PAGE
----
Here’s the event description:
Docs-as-code workflows and tools
If you plan to involve developers in writing and editing documentation, you might have more success by adopting the same tools developers use for software coding. This approach is often called “docs-as-code.”
To treat docs like code generally means doing some of the following:
Working in plain text files (rather than binary file formats like FrameMaker or Word).
Using an open-source static site generator like Sphinx, Jekyll, or Hugo to build the files locally through the command line (rather than using a commercial program such as FrameMaker or Microsoft Word).
Working with files through an IDE such as Atom, Sublime, or another text editor (rather than relying on commercial tools with proprietary, closed systems that function like black boxes).
Storing docs in a version control repository (usually a Git repo) similar to how programming code is stored (rather than keeping docs in another space like SharePoint or a shared drive); also if appropriate, potentially storing the docs in the same repository as the code itself.
Collaborating with other writers using version control such as Git and GitHub to branch, merge, push, and pull updates (rather than collaborating through large content management systems or SharePoint-like check-in/check-out sites).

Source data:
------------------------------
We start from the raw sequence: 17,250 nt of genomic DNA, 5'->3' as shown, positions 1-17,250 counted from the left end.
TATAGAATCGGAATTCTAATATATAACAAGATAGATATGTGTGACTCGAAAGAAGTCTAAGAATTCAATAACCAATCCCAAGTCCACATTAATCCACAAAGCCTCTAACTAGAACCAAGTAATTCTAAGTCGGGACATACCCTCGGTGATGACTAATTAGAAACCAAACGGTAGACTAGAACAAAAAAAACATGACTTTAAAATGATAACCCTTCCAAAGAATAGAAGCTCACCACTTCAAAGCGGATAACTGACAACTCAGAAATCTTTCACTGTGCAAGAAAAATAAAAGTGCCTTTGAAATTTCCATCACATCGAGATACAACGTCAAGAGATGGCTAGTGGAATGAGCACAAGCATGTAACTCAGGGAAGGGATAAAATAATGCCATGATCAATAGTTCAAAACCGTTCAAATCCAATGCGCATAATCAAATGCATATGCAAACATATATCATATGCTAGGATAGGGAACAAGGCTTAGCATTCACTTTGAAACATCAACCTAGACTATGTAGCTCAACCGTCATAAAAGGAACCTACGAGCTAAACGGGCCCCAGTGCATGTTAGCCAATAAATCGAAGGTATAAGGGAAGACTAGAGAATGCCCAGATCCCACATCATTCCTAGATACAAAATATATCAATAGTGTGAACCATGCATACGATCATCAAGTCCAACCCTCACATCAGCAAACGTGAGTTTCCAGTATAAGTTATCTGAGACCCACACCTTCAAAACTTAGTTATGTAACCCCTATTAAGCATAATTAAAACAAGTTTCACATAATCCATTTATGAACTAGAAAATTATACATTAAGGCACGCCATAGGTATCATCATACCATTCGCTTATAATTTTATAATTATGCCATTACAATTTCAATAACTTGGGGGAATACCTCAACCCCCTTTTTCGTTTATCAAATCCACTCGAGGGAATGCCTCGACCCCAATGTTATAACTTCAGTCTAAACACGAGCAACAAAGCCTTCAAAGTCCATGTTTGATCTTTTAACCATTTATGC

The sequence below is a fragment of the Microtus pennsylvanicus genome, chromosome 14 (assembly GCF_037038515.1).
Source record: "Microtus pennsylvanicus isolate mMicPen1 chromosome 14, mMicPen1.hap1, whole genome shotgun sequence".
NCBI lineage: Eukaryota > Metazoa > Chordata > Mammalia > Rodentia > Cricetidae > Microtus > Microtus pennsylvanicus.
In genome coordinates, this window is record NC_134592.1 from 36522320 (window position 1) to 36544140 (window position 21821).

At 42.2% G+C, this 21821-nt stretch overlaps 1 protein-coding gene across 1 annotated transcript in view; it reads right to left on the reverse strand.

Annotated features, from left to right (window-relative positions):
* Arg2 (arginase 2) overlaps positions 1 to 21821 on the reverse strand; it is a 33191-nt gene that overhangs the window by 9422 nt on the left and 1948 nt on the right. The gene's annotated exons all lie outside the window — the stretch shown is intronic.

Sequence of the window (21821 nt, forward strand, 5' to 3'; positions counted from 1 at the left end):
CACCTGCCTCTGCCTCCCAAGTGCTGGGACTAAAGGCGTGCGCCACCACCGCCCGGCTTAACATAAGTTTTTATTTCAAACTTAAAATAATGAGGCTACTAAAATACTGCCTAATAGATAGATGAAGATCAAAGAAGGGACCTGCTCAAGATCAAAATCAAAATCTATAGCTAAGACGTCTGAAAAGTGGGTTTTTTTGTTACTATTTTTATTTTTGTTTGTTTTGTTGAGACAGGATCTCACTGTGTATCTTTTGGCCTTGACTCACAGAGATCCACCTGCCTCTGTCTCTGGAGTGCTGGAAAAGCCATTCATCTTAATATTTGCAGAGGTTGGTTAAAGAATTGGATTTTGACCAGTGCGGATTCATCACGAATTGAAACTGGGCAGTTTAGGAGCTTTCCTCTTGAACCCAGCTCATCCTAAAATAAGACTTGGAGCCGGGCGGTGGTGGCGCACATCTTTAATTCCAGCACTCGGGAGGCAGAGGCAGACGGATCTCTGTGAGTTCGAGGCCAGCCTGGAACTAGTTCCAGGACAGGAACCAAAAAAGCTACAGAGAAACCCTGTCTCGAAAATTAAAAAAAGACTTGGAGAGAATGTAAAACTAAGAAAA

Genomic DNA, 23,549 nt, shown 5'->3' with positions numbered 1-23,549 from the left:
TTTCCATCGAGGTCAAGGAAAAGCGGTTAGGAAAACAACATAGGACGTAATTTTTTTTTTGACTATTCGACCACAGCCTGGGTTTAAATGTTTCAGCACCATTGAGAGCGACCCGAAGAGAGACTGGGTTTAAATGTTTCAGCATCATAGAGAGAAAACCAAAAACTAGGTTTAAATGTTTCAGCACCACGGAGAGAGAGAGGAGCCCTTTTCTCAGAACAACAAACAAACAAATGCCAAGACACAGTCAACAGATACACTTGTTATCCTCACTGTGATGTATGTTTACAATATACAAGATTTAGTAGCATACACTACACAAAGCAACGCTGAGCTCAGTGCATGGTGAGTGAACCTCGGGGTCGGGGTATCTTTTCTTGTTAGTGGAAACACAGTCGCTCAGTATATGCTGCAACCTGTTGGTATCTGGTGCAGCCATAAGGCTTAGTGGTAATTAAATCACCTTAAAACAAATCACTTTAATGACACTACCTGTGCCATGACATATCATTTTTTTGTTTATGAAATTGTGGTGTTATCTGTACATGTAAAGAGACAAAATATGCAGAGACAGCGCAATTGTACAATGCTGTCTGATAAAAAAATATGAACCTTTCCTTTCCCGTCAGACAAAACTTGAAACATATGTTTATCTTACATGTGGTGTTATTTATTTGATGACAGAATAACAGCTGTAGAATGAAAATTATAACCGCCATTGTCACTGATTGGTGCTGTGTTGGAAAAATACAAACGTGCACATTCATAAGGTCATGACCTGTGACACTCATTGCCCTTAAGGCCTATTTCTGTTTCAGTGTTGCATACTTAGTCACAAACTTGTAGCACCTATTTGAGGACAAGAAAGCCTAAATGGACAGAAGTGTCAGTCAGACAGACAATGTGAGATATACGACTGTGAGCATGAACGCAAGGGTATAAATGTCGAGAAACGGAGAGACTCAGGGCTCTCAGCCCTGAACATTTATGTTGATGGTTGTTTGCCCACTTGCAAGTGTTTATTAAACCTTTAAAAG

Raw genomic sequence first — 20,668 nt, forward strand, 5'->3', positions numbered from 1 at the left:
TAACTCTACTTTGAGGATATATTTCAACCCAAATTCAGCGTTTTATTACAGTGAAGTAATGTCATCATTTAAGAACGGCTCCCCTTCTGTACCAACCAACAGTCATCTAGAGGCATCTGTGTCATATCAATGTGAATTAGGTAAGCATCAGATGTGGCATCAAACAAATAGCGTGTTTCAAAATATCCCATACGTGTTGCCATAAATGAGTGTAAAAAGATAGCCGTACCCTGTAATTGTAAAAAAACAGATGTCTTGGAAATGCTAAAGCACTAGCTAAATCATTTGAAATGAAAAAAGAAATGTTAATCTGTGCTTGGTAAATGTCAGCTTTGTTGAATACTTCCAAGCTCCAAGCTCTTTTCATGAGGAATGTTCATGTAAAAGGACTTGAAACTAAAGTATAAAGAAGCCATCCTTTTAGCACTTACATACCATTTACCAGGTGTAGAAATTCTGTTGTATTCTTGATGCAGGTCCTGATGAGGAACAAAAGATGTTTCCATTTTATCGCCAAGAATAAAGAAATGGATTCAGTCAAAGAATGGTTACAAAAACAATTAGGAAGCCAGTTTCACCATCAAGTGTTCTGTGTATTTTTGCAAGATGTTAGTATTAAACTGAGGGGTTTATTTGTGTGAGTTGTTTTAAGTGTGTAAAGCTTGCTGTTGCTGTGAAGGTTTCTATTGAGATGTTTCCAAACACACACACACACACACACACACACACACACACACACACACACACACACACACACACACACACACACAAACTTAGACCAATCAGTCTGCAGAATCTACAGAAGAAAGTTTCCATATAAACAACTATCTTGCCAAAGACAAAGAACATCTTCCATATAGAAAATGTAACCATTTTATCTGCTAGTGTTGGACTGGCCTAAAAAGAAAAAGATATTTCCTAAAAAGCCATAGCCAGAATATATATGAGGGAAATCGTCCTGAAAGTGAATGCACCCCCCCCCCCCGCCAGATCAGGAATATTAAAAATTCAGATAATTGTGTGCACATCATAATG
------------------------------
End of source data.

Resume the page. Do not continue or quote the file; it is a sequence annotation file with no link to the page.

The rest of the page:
Automating the site build process with continuous delivery to build the web output from the server when you update a particular branch (rather than manually publishing and transferring files from one place to another).
Running validation checks using custom scripts to check for broken links, improper terms/styles, and formatting errors (rather than spot checking the content manually).
In short, treating docs like code means to use the same systems, processes, and workflows with docs as you do with programming code. In this presentation, we’ll dive into each of these aspects of docs-as-code in depth and explore the advantages and disadvantages of the approach.
Metropolitan State University of Denver: Room CN 113
1198 11th Street
Denver, CO 80204
Fri, March 9, 2018
6:00 PM – 8:30 PM MST
The cost is between $0 to 10, depending on whether you’re a student or chapter member. You can register for the event through Eventbrite.
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I'm a technical writer based in the California San Francisco Bay area. Topics I write about on this blog include the following technical communication topics: Swagger, agile, trends, learning, plain language, quick reference guides, tech comm careers, and certificate programs. I'm interested in information design, API documentation, visual communication, information architecture and findability, and more. If you're a professional or aspiring technical writer, be sure to subscribe to email updates using the form above. You can learn more about me here. You can also contact me with questions.